by Chuck Gruenwald
If the self-destruction of several televangelists in the late 1980s was a lesson in hypocrisy, then the message that is pushed in today’s megachurches of “God loves you, regardless of your irresponsible and/or selfish behavior”, or “You’re saved no matter what”, is a lesson in shamelessly resorting to the breakdown of self-discipline in order to boost attendance in those message-neutral amphitheaters.
Despite growing up about fifteen miles from one of the most famous examples, I never paid attention to the megachurch movement until the televangelist meltdown of the late 1980s, when high-profile televangelists were caught engaging in behavior that they warned would lead their viewers and fans into eternal damnation.
Perhaps as a result, the megachurch showmen adopted a message that eliminated references to Hell, and replaced it with a new message that is more like an insurance policy; a benign, generic, feel-good message that helps fill lots of seats in a megachurch amphitheater, while giving those showmen an exit if they ever chose to put themselves in such compromising situations as their televangelist counterparts. This also gives megachurch leaders a feeling of accomplishment when they are either failing or refusing to assist followers who seek help for destructive behavior.
Shortly after Bill Clinton’s impeachment proceedings, the Daily Herald printed an article about one of his “spiritual advisers”, Willow Creek Community Church founder Bill Hybels. That column was accompanied by a photograph of Mr. Clinton and Mr. Hybels sitting outdoors and holding hands, while both men bowed their heads as a Secret Service agent looked away. It was the type of staged pseudo-humility that is usually seen on a megachurch Jumbotron, when an attendee is shown with closed eyes, quivering lips, and perhaps a tear; the type of facial expressions that are found on a person who is either pretending to appear devout, or is wishing he knew where the closest restroom is.
Christianity is very complex. Everyone within the hierarchy of Christianity holds their position for a reason. Unfortunately, the megachurch mentality that is embraced by the likes of Mr. Hybels avoids the clutter of history in favor of a message that is “modern, not outdated”, and “breaks with tradition.”
Those who choose to forget history however, will ultimately be forgotten by history.
Mr. Hybels is not the only person whom Mr. Clinton supposedly confided in during his impeachment era. While Jessie Jackson was allegedly counseling Bill as a result of his then recently-disclosed acts of debauchery, Mr. Jackson was quietly dealing with his own marital indiscretions, indiscretions that ultimately resulted in Mr. Jackson’s child with a mistress.
At one of his first appearances after the news of this relationship had broken, Jessie Jackson was greeted with applause in a Los Angeles church. This was not exactly the type of response that a self-appointed moral leader who failed his followers and family deserved. However, by steering clear of a message about self-discipline, Mr. Jackson helped the members of that crowd vindicate themselves for their own immoral behavior. In other words, if the “leader” not only doesn’t judge anyone, but also engages in similar behavior, then that person becomes a more attractive leader, since he or she is “one of us”.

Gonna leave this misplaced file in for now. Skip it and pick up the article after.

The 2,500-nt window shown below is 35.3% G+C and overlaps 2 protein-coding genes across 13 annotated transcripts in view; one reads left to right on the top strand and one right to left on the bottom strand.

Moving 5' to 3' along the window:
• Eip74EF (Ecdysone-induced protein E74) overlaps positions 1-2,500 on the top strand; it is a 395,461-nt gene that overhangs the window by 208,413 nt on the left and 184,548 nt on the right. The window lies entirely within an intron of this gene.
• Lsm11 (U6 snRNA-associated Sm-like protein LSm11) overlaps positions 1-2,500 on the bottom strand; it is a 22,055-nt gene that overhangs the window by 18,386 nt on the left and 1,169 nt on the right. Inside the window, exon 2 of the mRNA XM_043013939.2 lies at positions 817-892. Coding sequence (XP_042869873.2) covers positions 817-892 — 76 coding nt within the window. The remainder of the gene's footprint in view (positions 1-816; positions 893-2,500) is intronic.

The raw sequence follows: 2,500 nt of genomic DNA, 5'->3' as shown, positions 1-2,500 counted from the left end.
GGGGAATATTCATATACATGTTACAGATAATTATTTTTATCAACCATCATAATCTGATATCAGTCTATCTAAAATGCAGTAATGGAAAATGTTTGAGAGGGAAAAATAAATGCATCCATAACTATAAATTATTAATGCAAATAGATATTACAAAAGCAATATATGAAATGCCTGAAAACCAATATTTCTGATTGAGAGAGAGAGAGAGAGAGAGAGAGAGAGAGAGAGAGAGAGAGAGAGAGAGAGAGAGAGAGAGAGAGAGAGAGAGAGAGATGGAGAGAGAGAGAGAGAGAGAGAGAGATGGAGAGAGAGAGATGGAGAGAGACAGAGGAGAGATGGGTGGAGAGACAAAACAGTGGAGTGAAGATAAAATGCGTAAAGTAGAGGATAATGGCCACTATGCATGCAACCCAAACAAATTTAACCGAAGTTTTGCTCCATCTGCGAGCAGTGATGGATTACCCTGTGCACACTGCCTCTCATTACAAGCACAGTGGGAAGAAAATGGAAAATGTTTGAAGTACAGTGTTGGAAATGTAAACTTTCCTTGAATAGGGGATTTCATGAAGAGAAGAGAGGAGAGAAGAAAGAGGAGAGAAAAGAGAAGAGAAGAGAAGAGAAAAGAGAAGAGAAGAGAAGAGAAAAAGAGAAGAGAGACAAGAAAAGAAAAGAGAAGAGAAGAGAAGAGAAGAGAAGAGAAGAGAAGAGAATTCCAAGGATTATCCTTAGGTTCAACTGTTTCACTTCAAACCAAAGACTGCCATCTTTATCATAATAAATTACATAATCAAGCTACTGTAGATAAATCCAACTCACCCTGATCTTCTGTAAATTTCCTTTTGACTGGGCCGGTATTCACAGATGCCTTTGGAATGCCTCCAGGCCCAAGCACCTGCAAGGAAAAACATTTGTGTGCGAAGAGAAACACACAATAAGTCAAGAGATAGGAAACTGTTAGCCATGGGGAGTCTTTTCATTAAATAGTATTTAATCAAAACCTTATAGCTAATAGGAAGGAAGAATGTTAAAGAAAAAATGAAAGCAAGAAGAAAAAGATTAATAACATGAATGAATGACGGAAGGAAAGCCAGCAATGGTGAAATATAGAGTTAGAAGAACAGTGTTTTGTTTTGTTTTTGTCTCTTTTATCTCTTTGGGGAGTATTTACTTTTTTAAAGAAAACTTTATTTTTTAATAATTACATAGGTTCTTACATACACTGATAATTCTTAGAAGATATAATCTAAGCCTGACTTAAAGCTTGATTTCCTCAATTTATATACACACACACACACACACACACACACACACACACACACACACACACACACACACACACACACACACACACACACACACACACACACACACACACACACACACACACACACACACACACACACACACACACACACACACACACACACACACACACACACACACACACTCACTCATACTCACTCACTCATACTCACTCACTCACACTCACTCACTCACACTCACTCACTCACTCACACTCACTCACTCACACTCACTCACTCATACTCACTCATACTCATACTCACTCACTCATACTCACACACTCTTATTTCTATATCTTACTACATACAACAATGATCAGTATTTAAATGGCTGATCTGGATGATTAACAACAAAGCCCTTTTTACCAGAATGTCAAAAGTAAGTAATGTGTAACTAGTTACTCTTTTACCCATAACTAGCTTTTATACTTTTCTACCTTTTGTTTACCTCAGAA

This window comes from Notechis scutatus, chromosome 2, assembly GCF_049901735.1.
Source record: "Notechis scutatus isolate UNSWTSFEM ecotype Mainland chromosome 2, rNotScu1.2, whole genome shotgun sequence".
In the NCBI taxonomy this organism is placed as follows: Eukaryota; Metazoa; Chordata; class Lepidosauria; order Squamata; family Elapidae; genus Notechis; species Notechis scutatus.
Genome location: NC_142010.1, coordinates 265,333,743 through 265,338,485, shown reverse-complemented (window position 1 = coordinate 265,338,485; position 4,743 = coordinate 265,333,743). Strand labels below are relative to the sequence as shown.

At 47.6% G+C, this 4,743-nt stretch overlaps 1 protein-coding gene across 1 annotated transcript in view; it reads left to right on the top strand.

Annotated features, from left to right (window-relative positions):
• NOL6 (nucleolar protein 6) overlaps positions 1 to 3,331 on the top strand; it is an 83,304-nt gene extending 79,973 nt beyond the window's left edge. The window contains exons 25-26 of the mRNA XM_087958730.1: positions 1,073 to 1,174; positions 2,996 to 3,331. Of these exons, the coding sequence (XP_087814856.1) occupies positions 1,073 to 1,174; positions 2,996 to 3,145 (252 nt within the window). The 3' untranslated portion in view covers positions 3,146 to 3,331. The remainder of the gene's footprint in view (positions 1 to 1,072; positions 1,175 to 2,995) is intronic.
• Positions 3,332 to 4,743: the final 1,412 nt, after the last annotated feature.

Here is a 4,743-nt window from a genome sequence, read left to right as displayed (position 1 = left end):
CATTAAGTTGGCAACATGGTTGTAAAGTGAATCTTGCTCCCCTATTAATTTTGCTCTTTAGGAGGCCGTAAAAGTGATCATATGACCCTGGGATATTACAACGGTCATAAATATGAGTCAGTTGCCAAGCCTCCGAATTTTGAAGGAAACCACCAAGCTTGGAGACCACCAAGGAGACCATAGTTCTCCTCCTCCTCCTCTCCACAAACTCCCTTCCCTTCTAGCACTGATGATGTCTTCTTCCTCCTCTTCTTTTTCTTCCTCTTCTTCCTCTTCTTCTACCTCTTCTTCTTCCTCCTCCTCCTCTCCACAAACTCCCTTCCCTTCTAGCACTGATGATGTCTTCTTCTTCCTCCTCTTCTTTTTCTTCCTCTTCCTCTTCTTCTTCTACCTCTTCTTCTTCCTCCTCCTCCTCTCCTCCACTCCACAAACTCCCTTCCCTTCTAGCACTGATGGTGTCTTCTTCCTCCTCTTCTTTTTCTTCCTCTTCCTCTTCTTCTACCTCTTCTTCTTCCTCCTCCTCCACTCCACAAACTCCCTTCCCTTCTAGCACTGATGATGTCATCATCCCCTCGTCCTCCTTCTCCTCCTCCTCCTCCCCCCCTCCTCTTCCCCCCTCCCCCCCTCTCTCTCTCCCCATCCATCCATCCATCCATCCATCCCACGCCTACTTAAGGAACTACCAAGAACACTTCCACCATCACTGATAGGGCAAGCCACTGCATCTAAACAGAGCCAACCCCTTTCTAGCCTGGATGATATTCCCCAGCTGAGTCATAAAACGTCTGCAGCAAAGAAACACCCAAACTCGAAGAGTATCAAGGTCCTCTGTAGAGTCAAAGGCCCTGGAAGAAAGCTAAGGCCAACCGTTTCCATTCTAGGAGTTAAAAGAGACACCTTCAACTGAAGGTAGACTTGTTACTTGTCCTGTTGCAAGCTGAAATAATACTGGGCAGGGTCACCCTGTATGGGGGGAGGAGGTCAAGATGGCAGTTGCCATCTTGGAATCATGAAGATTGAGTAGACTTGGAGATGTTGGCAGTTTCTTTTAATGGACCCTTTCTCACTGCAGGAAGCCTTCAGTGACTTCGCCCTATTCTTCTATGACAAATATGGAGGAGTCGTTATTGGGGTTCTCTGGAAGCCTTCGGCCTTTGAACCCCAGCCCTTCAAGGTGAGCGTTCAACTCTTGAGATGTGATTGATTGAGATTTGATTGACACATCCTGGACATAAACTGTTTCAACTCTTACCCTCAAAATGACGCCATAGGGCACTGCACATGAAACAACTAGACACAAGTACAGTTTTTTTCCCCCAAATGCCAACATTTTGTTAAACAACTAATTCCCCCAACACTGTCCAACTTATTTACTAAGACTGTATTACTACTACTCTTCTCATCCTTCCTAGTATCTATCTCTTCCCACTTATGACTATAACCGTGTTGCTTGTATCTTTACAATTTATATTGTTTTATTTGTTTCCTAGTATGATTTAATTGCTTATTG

While acting as counselors for Bill Clinton, both Jessie Jackson and Bill Hybels failed him. The need for publicity and a fear of alienating a high-profile source of publicity overrode the need to tell Mr. Clinton what he needed to hear. Instead, he was fed a message that would help him feel good about himself.
The contradictory messages between megachurches and Christianity regarding feeling good and being loved is similar to a big difference between how progressives and conservatives interact with others: progressives want to feel good about themselves and they need reinforcement from others in order to do so. They also take it upon themselves to make other people, such as minorities, feel good about themselves, whether the receiving party wants help from those progressives regarding their self-esteem or not. Conservatives, however do not need to “feel good” about themselves. Instead, they want to love others.
The conservative definition of love is not the same as the megachurch definition. While conservatives view love as something that requires discipline and self-sacrifice, megachurch showmen perceive love as the act of making others feel good about themselves, which is really the progressive method of building self-esteem.
Belonging to a religion requires some level of sacrifice. Believing that it is possible to belong to a specific religion without committing to the required sacrifices is similar to buying a uniform from a surplus store and then wearing it in public, or driving around in a Ford Crown Victoria in an attempt to appear as a police officer. These acts are intended to imitate people who have made commitments and sacrifices, and who have therefore earned a level of respect in the process.
Megachurches act as the proverbial used uniform or Crown Victoria, a place for showmen who want the credibility of a rabbi, priest, or pastor, without expecting commitment from their followers.
Unlike the aftermath of the televangelist scandals, where the televangelists paid the price for their hypocrisy, the victims in the collapse of the megachurch industry will be the followers of leaders who had no message.